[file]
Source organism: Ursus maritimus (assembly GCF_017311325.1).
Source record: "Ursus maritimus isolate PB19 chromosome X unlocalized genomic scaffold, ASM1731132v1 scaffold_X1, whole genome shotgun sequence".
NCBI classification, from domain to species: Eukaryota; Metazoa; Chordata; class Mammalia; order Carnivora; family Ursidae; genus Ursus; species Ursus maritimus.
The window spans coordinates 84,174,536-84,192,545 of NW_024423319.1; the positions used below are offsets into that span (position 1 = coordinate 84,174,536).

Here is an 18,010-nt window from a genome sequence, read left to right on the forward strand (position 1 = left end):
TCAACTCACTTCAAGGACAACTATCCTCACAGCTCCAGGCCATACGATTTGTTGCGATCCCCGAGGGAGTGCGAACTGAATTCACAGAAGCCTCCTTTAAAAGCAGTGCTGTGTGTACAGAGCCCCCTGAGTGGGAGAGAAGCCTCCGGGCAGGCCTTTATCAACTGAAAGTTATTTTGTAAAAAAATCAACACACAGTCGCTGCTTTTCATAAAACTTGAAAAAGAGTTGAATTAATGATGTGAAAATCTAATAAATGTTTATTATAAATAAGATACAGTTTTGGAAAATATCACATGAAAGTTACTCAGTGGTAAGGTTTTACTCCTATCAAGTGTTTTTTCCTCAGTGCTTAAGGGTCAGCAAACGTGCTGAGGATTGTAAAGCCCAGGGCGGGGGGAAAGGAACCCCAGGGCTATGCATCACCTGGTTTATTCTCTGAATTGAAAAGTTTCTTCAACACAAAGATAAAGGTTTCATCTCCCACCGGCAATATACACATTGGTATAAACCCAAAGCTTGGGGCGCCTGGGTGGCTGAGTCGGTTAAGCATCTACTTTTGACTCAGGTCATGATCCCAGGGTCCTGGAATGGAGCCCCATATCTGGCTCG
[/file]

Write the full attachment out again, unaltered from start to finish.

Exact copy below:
Source organism: Ursus maritimus (assembly GCF_017311325.1).
Source record: "Ursus maritimus isolate PB19 chromosome X unlocalized genomic scaffold, ASM1731132v1 scaffold_X1, whole genome shotgun sequence".
NCBI classification, from domain to species: Eukaryota; Metazoa; Chordata; class Mammalia; order Carnivora; family Ursidae; genus Ursus; species Ursus maritimus.
The window spans coordinates 84,174,536-84,192,545 of NW_024423319.1; the positions used below are offsets into that span (position 1 = coordinate 84,174,536).

Here is an 18,010-nt window from a genome sequence, read left to right on the forward strand (position 1 = left end):
TCAACTCACTTCAAGGACAACTATCCTCACAGCTCCAGGCCATACGATTTGTTGCGATCCCCGAGGGAGTGCGAACTGAATTCACAGAAGCCTCCTTTAAAAGCAGTGCTGTGTGTACAGAGCCCCCTGAGTGGGAGAGAAGCCTCCGGGCAGGCCTTTATCAACTGAAAGTTATTTTGTAAAAAAATCAACACACAGTCGCTGCTTTTCATAAAACTTGAAAAAGAGTTGAATTAATGATGTGAAAATCTAATAAATGTTTATTATAAATAAGATACAGTTTTGGAAAATATCACATGAAAGTTACTCAGTGGTAAGGTTTTACTCCTATCAAGTGTTTTTTCCTCAGTGCTTAAGGGTCAGCAAACGTGCTGAGGATTGTAAAGCCCAGGGCGGGGGGAAAGGAACCCCAGGGCTATGCATCACCTGGTTTATTCTCTGAATTGAAAAGTTTCTTCAACACAAAGATAAAGGTTTCATCTCCCACCGGCAATATACACATTGGTATAAACCCAAAGCTTGGGGCGCCTGGGTGGCTGAGTCGGTTAAGCATCTACTTTTGACTCAGGTCATGATCCCAGGGTCCTGGAATGGAGCCCCATATCTGGCTCG